Strengthening of those unstable structures has been performed recently, and construction of a New Safe Confinement covering the existing shelter that should serve for more than 100 years, starts in the near future.
The new cover will allow dismantlement of the current shelter, removal of the radioactive fuel mass from the damaged unit and, eventually, decommissioning of the damaged reactor.
A comprehensive strategy still has to be developed for dealing with the high level and long-lived radioactive waste from past remediation activities, the Forum said. Much of this waste was placed in temporary storage in trenches and landfills that do not meet current waste safety requirements.
Health Effects of Chernobyl Explosion and Fire
“Two decades after the Chernobyl accident, residents in the affected areas still lack the information they need to lead the healthy and productive lives that are possible,” explains Louisa Vinton, Chernobyl focal point at the UNDP. “We are advising our partner governments that they must reach people with accurate information, not only about how to live safely in regions of low-level contamination, but also about leading healthy lifestyles and creating new livelihoods.”
While recognizing the ongoing problems, Dr. Michael Repacholi, manager of the World Health Organization's Radiation Program, said, "the sum total of the Chernobyl Forum is a reassuring message."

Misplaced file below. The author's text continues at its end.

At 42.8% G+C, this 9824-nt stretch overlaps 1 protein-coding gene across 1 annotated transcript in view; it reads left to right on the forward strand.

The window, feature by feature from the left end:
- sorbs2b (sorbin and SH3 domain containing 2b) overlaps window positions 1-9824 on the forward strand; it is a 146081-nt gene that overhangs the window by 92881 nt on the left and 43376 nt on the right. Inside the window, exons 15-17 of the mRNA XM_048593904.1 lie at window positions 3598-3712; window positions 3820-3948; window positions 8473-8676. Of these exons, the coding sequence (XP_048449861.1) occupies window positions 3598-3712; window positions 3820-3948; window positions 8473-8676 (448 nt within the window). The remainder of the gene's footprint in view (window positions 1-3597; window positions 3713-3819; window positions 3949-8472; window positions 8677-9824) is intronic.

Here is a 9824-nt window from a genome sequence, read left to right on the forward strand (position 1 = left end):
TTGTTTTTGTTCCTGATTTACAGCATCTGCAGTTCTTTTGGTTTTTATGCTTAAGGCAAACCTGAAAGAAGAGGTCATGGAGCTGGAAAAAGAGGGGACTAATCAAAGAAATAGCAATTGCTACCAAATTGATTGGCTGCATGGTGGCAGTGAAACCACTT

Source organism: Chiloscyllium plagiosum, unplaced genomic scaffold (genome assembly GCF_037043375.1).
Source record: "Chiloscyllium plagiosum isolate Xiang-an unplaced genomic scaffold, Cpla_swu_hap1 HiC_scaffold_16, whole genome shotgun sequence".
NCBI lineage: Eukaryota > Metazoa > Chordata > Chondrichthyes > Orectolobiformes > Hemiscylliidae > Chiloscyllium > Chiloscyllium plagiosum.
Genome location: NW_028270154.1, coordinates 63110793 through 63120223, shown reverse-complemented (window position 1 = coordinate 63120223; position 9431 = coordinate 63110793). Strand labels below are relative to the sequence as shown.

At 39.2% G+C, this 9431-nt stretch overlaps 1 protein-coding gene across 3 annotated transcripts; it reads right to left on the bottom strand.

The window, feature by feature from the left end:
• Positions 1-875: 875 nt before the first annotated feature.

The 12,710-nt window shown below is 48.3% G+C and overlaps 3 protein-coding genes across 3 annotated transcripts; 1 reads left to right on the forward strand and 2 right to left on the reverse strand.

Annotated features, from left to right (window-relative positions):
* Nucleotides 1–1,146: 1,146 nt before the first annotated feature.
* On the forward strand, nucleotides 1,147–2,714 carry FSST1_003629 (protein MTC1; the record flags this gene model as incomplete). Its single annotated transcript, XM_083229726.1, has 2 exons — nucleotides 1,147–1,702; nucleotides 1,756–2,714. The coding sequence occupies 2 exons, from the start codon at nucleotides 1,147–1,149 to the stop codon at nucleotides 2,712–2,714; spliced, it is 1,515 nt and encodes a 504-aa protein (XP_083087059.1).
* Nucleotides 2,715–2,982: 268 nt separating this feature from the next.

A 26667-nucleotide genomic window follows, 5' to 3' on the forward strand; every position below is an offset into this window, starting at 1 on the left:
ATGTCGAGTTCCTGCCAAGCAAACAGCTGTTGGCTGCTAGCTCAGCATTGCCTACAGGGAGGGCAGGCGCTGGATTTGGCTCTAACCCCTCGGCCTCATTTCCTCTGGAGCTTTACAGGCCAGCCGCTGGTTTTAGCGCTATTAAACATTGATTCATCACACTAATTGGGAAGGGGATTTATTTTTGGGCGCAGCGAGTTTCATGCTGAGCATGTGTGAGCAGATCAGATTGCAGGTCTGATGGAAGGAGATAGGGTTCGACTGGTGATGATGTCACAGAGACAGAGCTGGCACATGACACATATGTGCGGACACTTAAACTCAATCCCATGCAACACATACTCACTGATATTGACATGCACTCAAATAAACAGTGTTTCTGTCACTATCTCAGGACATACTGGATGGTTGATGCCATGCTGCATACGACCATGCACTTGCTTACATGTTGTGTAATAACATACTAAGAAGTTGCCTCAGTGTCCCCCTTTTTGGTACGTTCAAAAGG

He explains that there have been 4,000 cases of thyroid cancer, mainly in children, but that except for nine deaths, all of them have recovered. "Otherwise, the team of international experts found no evidence for any increases in the incidence of leukemia and cancer among affected residents."
Repacholi concludes that “the health effects of the accident were potentially horrific, but when you add them up using validated conclusions from good science, the public health effects were not nearly as substantial as had at first been feared.”
In the environmental realm, the report calls for long term monitoring of caesium and strontium radionuclides to assess human exposure and food contamination and to analyze the impacts of remedial actions and radiation-reduction countermeasures.
Better information needs to be provided to the public about the persistence of radioactive contamination in some food products and about food preparation methods that reduce radionuclide intake. Restrictions on harvesting of some wild food products are still needed in some areas.